You might have noticed that I barely posted in the past few years beyond a helpful hello or rather lame attempt at advice. You might also wonder why I’ve started posting with regularity after all this silence.  The truth is that life kicked the hell out of me last year.  Not only did I nearly lose my family but everything I hold dear….it was a very bad year for many reasons.  As you know, I started a preschool in part to bury the pain of miscarriages but also because I love children. I didn’t want infertility to define me, I wanted life to define me so I set out with lofty goals and an insatiable desire to turn this sad, misery filled ship around (ie. my life).  Up until infertility I was rather happy go lucky – it wasn’t always like that though.  I’ve suffered from depression for most of my life (since I was 17).  I’ve been diagnosed with dysphoria but I mostly managed the blues with exercise or keeping my mind so busy I couldn’t think about existentialist crises.  After I met lupron, gonal F, menopur and spent what most people in the world make in a ten year period on IVF so that we could have our son, = life turned gray. Landmines were suddenly EVERYWHERE.  I was continually wondering when the other shoe would drop, what other terrible thing would happen because, after all, hadn’t it all gone to hell?  After I gave birth to my son I had a sort of disconnect, I was in physical pain, my anxiety shot up and I lost myself…and that was just the start.  Here I was finally a mother and all I could do was worry and focus on what negative things might happen.  I’m sure I appeared like a crazy person to my friends and family but they had no idea how to reach me or even where I’d gone.  My husband watched as my life became exactly as I imagined – a nightmare.  Miscarriage after miscarriage ensued and I was now in a race against time to preserve the few eggs I had. I’d turned 40 three months after my son was born and my clock was just about done ticking.  My AMH was .04 (LOW).  The final miscarriage (the little girl would be turning 6 in July of this year) was essentially my invitation to hell and I took it – that one way trip was all mine.  Two weeks after I had my D&C and a filled out a death certificate for my 9 week old fetus (thanks State of Georgia!), I bent down to pick up my child and suddenly could not move.  I was in bed for days and later found out that I had 2 bulging discs and one very degenerated disc in my back.  They recommended surgery and I was in pain all of the time and….. I had a toddler.  I had the surgery and then got back on the IVF horse.  Somehow I managed to get two amazing CGH normal embryos but then my ovary was punctured.  I was again put on low dose pain pills. The pills had made me feel ill so I didn’t take them often but I had to after this last episode or I would have likely passed out from the pain.  Three months later I stopped taking all medication, I was done, but they were not done with me.  I got very sick.. I was in bed for days, literally DAYS.  My body had become dependent on these “low dose” pain pills (something that I was told would NEVER HAPPEN).  I am still so angry about that bit of advice.  Mind you, had I waited few days I would have been fine but I was about to start a school and I could not feel that sick nor could nor could I be on pain medication while working with kids.  Instead a doctor gave me more medication which stopped me feeling sick and I resumed my life.  Since then I have been a very strong advocate against pain pills but that is also a topic for another blog posting.  Back to my embryos.  After beginning the school my periods stopped.  I have remained in a stress induced state for the past five years…and I’m not complaining. I absolutely LOVE what I do but I don’t know how to delegate.  The past year has been hard especially hard because my pain has returned and with it some complications – eyesight loss in one eye, some strange autoimmune type symptoms that cause the cartilage in my body to become inflammed – polychondritis.  I’ve mostly ignored the symptoms but now it begs to be looked at and treated but, I’m scared.  Meanwhile my home life was anything but perfect.  Working with my husband has been hard – but we do it.  The truth is that last year we nearly fell apart.  Between the stress of life and work it all started to come unglued and we both felt like we were not a team, quite frankly. Thankfully over the past few months we have found our way back to each other but it was not without considerable amount of work and we aren’t done..we never will be done.  Our “undoing” was born out of a combination of things and had more to do with all the unresolved pain that both of us felt – from losing so much but mainly from not taking time to water our “flowers” – the beautiful life we have and the reasons we were drawn to each other in the first place.  On Valentine’s Day I watched our wedding video.  Memories and feelings of love just flooded through me and then I knew as clear as day that not only could I never leave but I just don’t want to, ever.  Marriage is tough and but so is everything… We went through plenty but we can’t let it define us.  We aren’t two infertile people who have embryos on ice – we are parents to a lovely little boy who wants a sibling but will be just fine if he doesn’t have one because…he has a family.  An imperfect family but one that still has plenty of flowers to water. We also have laughter and so much love. There is more to this story but essentially as we enter springtime and “prune our proverbial garden” we are taking steps to rebuild the foundations of our marriage and of our friendship, I couldn’t be more excited nor more committed. So the next few months will bring news – it may not work but we are going to try.  Like my son told me once “we are a family of never-give-uppers”.  That much is so very true.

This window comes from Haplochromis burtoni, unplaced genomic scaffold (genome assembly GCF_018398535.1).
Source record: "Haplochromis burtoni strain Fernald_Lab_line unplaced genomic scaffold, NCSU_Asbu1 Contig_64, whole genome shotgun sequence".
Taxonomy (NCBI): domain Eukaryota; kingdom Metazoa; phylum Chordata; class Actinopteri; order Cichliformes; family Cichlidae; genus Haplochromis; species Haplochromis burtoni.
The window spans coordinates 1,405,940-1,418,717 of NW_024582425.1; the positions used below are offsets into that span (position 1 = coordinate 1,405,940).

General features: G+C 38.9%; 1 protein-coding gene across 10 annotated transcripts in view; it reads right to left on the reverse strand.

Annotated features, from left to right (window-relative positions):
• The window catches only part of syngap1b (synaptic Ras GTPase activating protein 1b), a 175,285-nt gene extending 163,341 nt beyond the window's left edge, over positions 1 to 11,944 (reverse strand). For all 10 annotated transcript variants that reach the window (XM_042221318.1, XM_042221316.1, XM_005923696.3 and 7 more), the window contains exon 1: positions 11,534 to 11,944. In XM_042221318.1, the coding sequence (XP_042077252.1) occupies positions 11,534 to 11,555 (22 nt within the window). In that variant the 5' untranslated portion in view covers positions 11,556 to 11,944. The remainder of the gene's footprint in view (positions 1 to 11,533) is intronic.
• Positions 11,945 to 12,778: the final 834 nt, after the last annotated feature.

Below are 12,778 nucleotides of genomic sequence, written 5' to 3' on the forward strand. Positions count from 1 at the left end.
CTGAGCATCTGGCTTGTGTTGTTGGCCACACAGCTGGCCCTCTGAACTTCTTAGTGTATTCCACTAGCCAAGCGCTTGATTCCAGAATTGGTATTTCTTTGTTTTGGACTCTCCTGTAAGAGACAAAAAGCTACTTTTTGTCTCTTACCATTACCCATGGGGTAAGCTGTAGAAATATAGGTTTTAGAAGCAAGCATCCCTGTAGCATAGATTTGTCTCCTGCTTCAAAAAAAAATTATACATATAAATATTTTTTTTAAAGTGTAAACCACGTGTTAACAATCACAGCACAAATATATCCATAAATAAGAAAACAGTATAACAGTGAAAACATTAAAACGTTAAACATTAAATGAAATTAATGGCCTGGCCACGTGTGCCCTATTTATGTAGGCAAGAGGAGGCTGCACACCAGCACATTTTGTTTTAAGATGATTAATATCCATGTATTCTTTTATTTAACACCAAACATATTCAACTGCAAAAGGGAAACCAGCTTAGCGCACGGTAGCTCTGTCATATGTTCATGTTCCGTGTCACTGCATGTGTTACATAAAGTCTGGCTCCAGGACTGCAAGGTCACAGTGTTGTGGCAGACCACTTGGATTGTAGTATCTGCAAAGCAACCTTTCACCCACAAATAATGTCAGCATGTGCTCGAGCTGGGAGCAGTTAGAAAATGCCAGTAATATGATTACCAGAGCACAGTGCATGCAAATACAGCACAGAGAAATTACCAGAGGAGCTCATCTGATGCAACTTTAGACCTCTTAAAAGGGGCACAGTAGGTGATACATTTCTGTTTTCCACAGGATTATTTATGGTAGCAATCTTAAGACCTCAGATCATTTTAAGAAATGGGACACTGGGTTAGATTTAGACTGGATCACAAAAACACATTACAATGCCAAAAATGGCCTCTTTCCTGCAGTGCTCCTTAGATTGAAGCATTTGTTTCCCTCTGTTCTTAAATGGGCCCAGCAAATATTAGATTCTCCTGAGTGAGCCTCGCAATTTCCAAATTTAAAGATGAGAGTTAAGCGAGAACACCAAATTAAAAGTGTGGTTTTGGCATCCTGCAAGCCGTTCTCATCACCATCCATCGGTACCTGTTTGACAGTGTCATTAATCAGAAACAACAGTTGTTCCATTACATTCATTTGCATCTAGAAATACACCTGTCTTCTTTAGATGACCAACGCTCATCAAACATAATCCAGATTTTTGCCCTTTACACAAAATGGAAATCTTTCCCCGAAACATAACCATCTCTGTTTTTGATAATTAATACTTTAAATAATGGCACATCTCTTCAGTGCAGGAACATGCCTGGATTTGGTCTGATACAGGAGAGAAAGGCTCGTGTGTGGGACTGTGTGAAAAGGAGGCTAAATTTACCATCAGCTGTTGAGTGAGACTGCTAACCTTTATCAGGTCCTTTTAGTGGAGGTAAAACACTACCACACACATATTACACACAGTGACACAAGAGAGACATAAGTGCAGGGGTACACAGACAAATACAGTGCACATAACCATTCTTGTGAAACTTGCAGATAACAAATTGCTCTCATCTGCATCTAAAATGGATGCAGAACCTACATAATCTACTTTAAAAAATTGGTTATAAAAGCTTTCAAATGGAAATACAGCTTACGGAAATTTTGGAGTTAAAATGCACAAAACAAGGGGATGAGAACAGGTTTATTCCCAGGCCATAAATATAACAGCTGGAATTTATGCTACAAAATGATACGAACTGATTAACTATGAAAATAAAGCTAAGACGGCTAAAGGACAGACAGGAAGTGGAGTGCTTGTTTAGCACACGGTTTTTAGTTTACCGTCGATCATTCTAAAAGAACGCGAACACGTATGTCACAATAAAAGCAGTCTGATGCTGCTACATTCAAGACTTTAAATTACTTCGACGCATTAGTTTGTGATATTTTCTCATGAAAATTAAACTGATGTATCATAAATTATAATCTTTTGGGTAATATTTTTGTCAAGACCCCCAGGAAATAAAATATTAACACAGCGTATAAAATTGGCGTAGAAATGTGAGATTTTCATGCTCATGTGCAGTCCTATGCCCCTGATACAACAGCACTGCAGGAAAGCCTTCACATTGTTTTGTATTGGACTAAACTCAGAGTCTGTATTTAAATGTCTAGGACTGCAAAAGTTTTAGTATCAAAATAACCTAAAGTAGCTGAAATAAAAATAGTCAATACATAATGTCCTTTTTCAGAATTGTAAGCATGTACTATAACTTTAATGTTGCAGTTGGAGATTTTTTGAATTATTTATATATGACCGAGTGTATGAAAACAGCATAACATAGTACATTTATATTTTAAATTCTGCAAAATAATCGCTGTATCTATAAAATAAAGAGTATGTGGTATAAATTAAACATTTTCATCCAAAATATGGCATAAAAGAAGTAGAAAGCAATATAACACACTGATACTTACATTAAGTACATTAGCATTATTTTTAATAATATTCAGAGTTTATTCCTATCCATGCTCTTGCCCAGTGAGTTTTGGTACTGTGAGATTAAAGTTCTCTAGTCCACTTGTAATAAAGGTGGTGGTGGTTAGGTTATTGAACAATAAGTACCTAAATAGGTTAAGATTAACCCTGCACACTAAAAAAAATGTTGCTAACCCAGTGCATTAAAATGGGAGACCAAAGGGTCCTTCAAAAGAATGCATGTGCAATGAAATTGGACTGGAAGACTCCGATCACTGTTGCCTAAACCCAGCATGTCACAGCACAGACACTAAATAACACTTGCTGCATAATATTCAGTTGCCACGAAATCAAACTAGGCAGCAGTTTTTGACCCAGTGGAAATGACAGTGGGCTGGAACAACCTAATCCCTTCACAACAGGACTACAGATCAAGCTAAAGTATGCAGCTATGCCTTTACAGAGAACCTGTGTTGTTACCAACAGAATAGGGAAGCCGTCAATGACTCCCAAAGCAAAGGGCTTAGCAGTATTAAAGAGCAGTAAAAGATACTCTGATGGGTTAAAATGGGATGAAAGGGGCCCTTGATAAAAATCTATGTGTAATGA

Egads, another post but this is about MUSIC